Steen’s solution focuses on the curriculum: embedding applications into mathematics courses, team-teaching cross-disciplinary courses, and employing project- or career-focused curricula. I fully agree that the curriculum can be and has been an obstacle to learning how to transfer one’s knowledge and skills. I also recognize that the problem is greater than just the curriculum.

Teaching for transference is one of the most difficult tasks we face as educators. I would like to share two personal stories that serve as touchstones for me.

In my last year at Penn State, 1993–94, I taught a yearlong honors course in calculus using the Project CALC materials developed by David Smith and Lang Moore. CALC stands for Calculus As a Laboratory Course. The course met five days a week, two of those days in computer labs where the students explored and applied the ideas of calculus. The classroom was used both to prepare students for the laboratories and to reflect on and distill what had happened there. Some students put up initial resistance to such an unconventional approach, and a few switched to a regular section at winter break, but most came to enjoy learning this way. They believed they were getting much more than they would have from traditional instruction.

Midway through spring semester, one of my students came breathlessly to my office. She had just completed an engineering exam where, as she told me, she had forgotten the formula needed to solve one of the problems. But then she remembered what she had learned in my course, and she figured out how to solve the problem with what she knew from calculus.

I do not know what the problem was or what tools she used, but she made it clear that she was relying on the ideas, on the conceptual knowledge she had acquired. I knew then that my job with her was done. Whatever specific information she might still learn from me, nothing would equal the power that came from recognizing that she did not have to rely on memorized procedures, that she was capable of applying the principles of calculus to derive solutions to problems that mattered to her. Not that she always would do this, but now she knew that she could.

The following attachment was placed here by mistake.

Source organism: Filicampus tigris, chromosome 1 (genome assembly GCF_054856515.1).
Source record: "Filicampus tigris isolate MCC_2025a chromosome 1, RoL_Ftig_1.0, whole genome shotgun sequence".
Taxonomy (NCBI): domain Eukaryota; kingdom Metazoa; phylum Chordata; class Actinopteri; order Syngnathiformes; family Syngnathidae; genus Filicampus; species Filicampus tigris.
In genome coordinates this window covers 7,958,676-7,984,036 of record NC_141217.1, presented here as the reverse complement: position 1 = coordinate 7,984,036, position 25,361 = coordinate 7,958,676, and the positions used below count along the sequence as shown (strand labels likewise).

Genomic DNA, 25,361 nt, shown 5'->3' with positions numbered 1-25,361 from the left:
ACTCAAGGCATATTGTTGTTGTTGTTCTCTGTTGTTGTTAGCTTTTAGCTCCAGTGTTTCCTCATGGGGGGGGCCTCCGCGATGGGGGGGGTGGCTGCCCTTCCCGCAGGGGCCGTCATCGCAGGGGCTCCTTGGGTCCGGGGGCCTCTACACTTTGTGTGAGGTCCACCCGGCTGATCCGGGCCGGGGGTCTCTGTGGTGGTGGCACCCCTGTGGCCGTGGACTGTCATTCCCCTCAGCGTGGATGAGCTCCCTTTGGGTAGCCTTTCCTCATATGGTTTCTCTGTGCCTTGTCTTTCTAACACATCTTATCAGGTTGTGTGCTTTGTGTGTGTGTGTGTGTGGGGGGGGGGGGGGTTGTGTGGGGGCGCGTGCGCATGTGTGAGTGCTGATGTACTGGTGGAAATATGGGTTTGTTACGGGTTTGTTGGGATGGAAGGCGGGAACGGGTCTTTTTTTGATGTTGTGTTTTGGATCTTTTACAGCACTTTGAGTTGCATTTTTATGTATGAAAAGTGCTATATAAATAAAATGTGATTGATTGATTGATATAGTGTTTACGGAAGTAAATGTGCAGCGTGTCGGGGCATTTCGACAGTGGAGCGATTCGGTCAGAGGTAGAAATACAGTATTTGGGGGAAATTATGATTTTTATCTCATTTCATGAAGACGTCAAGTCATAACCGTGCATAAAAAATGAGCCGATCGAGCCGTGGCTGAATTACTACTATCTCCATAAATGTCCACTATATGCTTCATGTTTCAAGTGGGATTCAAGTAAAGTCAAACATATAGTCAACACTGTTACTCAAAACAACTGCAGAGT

The second story is about myself. During the spring of 7th grade, I met periodically after school with my math teacher, Mr. Checkley. He presented and challenged me with bits of mathematics. One of these consisted of the rules for determining divisibility by 3, 9, or 11 by considering the digits of the integer. He asked me to find an explanation why these rules work. I struggled, convincing myself that they are always valid but unable to frame a proof.

The following year I took Algebra I. I had some difficulty at first with this strange kind of mathematics, as everyone did, until I realized that what I was learning in this class was exactly the language that I needed to provide Mr. Checkley with his proof. Once I knew that algebra is simply a language for exploring and explaining mathematical patterns, a language that I could use to answer mathematical questions of interest to me, it became easy.

There are several lessons that I take from these experiences. First, transference need not be to a real-world application. Nor is it about the need to use one’s mathematical knowledge in a career. It is important because of the power that comes from discovering that one can rely on one’s own reasoning to recover a forgotten formula or uncover the logic behind an unexpected pattern.

Second, I have learned that what works in a particular setting with one instructor and a particular group of students will not necessarily work when these parameters are changed. My Penn State class consisted of University Scholars, selected from the top 3% of the student body. I was highly motivated to make it work. Project Calc was used at Duke with mixed results. No curriculum by itself will ever be sufficient.